US Defeat Raises Many Questions
The US loss to Mexico in the Gold Cup Final was a disappointing end to an eye-opening tournament for the Americans. Unfortunately, it wasn’t that surprising to see the US squander an early 2 – 0 lead. Fans of the USMNT are used to such ups and downs. I have a lot of affection for the current core group – there are some real fighters among them (Cherundolo & Dempsey were gutsy standouts during this tourney). But boy does the US have its work cut out for them to get ready for 2014!
Mexico was the better team Saturday. The frustrating thing is we had a real chance. Perhaps the US meltdown was due to the fact that we have virtually no experience taking such an early lead, much less maintaining it. No excuses though. The US should’ve done much better.
Mexico had surprisingly little possession or build-up, but they didn’t need it. All they had to do was stop the often snail-paced US advance or wait for the US to cough up the ball, then speedily counterattack. If I had to put my finger on one thing Mexico had that the US did not, it was the lethal counterattack. They were also better at being in the right place at the right time.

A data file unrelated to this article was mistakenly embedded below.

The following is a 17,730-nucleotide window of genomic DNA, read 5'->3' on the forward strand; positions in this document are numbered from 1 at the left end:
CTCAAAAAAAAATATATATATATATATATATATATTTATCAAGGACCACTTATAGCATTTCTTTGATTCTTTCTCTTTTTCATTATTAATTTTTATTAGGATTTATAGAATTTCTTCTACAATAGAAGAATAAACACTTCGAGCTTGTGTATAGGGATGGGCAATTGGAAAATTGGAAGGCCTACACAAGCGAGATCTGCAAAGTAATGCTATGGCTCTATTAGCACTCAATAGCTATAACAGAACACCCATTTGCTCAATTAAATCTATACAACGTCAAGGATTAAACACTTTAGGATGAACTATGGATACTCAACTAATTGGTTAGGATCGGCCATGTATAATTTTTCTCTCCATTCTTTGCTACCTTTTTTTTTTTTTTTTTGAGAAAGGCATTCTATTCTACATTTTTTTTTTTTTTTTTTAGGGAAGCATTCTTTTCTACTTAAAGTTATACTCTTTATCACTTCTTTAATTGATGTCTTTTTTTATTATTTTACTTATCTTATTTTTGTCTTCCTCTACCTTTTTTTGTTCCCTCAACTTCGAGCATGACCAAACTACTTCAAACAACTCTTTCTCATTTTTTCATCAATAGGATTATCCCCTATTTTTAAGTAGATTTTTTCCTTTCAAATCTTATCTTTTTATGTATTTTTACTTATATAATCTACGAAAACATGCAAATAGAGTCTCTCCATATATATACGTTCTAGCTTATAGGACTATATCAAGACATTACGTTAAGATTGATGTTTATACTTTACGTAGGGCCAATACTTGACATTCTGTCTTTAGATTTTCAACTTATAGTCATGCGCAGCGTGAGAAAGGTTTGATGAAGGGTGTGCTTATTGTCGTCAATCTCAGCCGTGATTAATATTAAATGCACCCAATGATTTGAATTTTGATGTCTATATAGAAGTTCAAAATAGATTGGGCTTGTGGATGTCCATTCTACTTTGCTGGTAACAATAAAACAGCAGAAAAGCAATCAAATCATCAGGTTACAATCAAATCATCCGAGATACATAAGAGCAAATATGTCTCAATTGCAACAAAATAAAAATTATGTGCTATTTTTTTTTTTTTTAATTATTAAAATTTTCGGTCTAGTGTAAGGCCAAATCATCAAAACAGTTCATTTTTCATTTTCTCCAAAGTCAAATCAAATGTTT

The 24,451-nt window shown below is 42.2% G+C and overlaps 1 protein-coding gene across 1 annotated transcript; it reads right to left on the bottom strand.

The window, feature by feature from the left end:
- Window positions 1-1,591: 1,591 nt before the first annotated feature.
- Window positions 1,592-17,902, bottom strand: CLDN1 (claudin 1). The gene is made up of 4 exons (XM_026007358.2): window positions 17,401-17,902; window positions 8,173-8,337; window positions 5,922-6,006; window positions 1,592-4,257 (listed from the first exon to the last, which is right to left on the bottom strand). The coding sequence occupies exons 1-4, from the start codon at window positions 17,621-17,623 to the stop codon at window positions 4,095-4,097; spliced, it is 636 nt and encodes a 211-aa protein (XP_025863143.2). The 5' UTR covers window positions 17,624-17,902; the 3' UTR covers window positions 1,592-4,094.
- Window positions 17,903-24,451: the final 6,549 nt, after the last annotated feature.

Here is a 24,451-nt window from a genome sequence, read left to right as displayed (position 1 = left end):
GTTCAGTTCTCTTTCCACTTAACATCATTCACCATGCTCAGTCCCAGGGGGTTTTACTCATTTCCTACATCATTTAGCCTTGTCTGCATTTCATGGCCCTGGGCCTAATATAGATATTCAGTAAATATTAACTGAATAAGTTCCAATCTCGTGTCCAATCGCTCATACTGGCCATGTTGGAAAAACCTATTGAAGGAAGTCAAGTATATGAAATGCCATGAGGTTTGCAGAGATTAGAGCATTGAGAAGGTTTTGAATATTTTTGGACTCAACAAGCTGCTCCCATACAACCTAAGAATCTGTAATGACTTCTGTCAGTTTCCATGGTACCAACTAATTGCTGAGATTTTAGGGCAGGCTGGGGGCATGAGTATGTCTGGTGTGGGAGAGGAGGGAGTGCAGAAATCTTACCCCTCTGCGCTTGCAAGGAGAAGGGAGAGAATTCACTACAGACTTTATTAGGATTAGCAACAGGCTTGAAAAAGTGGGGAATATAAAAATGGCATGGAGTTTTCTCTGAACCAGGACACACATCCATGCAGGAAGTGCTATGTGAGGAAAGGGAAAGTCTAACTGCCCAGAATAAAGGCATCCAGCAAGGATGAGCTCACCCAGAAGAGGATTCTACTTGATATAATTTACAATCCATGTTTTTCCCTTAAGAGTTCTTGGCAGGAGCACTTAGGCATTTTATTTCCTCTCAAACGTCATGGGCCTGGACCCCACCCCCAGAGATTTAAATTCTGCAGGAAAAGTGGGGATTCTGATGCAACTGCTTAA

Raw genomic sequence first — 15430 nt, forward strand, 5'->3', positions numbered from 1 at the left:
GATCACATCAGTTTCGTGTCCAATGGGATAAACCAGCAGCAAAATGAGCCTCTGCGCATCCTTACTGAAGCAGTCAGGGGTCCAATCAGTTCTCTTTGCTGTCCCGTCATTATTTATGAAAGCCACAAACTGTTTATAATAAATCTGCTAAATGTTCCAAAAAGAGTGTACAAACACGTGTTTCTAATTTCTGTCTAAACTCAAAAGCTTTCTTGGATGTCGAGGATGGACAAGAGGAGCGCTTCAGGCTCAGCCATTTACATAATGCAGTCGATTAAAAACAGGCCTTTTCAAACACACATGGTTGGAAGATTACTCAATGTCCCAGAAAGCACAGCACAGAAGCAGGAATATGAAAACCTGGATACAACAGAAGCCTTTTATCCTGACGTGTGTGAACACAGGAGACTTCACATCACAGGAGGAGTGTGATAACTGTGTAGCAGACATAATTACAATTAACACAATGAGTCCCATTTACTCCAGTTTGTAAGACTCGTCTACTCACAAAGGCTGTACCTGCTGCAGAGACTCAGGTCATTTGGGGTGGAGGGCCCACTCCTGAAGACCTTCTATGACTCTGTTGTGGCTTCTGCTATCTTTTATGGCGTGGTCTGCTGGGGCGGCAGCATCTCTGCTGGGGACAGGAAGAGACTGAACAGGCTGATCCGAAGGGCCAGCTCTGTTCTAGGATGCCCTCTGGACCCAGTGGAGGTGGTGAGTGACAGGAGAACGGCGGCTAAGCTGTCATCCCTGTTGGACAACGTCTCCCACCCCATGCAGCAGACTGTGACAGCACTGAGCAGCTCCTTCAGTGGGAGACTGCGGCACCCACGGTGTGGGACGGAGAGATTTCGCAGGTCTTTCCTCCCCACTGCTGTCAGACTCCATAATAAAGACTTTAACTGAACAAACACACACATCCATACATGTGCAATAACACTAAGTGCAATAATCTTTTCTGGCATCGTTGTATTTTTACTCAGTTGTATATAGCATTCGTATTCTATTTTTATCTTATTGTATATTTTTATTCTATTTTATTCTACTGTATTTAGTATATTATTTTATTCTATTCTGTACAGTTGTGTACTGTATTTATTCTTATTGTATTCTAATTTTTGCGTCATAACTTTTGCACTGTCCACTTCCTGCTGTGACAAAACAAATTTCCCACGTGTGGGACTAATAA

I’m not usually one to blame goalkeepers for losses, but Tim Howard’s performance Saturday was frustrating. Losing Cherundolo so early on undoubtedly made for a long afternoon for Howard (and don’t get me started on Bornstein as Cherundolo’s replacement – if he’s our best defensive bench option then we’re in more trouble than I thought!), but Howard should have stopped at least three of the four Mexican goals.
Howard’s play was particularly head scratching during the mad box scramble that led to the fourth Mexican goal. Much has been made of Dos Santos’ skillful chip-in, but what about Howard’s blunder? That goal clearly shouldn’t have happened. Based on his post-game outburst regarding the Spanish-language award ceremony, it seems Howard knew he had a bad day. Howard is a world-class keeper, but his best days don’t coincide often enough with the occasions when the US needs him most.
So where does the US go from here? I suggest the drawing board. The Gold Cup loss isn’t the end of the world, but the US is an established enough soccer nation that total domination of CONCACAF – including Mexico – should never be in question. The fact that it is in question, with World Cup qualifying just around the corner, is cause for concern.